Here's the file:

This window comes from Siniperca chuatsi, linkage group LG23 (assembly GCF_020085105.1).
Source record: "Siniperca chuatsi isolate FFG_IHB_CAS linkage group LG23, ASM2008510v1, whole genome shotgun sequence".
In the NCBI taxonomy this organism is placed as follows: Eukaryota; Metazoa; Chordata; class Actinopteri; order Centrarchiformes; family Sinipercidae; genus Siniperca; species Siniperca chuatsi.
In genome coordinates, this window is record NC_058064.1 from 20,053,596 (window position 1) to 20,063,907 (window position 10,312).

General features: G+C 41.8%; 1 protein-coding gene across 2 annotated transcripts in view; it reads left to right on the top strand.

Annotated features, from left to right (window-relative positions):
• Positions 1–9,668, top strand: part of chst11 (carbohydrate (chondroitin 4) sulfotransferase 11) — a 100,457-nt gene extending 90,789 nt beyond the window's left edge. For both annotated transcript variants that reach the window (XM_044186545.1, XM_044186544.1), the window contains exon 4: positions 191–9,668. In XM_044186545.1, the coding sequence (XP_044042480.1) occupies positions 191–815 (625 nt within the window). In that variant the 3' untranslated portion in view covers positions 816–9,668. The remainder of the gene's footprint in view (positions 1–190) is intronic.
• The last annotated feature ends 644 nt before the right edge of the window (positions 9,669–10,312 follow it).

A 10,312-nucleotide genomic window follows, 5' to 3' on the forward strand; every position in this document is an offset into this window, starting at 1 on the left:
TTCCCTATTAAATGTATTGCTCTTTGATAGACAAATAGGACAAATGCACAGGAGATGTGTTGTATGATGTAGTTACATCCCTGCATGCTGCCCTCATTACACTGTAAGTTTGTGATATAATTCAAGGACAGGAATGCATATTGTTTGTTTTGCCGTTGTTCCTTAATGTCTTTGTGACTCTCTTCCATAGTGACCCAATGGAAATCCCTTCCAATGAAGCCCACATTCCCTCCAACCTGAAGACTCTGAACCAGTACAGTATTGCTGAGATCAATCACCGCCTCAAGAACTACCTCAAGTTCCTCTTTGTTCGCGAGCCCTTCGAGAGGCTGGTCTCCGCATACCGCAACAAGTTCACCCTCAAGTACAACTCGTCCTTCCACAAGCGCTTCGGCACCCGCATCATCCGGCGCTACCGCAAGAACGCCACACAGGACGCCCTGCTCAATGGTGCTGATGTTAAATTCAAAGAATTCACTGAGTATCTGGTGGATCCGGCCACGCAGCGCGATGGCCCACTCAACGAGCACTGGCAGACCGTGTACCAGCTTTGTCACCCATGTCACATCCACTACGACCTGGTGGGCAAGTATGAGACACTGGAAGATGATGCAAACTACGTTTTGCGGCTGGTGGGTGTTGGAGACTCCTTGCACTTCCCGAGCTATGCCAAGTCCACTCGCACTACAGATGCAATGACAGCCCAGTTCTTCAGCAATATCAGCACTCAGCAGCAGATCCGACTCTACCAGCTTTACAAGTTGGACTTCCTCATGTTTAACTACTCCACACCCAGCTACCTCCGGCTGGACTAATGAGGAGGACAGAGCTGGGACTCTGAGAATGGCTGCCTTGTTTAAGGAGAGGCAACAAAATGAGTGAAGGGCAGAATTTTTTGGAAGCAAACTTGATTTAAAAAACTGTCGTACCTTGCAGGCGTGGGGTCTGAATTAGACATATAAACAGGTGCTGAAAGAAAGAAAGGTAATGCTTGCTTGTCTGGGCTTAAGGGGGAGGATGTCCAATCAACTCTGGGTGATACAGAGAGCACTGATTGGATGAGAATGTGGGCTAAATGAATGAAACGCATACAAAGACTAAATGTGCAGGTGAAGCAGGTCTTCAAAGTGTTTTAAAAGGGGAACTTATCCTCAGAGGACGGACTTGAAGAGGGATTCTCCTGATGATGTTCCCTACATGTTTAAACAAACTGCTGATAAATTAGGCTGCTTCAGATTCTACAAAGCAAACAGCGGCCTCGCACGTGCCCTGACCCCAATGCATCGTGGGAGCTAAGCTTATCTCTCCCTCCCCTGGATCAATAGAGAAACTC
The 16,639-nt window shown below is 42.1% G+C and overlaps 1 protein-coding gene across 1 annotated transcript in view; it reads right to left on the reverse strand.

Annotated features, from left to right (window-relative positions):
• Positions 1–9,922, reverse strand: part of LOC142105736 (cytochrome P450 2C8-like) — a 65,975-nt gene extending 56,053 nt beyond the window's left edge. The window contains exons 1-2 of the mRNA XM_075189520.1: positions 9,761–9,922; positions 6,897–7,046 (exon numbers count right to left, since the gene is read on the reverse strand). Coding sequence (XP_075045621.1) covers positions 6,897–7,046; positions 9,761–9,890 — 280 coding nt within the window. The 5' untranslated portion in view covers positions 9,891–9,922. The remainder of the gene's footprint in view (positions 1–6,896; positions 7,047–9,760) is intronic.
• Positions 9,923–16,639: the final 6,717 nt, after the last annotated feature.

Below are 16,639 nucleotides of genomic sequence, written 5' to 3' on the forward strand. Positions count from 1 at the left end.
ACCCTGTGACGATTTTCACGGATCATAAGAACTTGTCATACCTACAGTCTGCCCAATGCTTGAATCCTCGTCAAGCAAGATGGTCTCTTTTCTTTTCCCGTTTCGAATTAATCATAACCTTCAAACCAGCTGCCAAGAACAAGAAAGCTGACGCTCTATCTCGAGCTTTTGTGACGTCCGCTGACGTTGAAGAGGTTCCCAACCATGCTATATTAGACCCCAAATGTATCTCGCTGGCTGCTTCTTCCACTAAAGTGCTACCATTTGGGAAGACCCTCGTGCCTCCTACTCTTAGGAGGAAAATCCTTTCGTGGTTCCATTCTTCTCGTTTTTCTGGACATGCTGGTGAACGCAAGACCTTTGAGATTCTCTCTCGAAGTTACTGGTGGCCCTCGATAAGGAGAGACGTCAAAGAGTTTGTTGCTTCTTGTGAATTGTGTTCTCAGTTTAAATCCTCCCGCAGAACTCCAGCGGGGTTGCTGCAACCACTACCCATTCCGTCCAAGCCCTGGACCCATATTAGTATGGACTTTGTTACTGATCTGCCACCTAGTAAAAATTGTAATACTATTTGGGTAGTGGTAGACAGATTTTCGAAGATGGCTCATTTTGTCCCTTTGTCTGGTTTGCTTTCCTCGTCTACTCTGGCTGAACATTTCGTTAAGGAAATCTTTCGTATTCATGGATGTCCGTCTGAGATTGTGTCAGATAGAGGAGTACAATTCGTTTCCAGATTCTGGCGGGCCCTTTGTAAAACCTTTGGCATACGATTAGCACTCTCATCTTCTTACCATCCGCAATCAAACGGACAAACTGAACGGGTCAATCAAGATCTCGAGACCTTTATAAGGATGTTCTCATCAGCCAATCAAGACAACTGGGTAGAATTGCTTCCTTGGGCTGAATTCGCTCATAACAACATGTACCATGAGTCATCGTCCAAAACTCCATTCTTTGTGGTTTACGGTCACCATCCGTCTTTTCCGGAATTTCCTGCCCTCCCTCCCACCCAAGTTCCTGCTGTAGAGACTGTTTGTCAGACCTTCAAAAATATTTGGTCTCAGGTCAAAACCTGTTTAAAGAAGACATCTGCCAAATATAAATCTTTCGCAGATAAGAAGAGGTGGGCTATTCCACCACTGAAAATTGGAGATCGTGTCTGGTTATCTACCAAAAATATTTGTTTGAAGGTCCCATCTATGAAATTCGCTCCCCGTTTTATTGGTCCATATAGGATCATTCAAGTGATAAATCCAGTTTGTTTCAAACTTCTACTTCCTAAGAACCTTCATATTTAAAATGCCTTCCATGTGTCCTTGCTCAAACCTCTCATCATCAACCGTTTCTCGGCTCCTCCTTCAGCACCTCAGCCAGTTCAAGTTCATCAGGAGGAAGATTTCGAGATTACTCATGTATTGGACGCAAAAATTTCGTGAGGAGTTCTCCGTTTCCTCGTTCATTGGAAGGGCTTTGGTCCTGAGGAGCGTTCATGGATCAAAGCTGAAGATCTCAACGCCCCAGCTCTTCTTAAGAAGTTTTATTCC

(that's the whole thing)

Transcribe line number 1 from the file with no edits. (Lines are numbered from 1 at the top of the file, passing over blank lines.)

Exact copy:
This window comes from Siniperca chuatsi, linkage group LG23 (assembly GCF_020085105.1).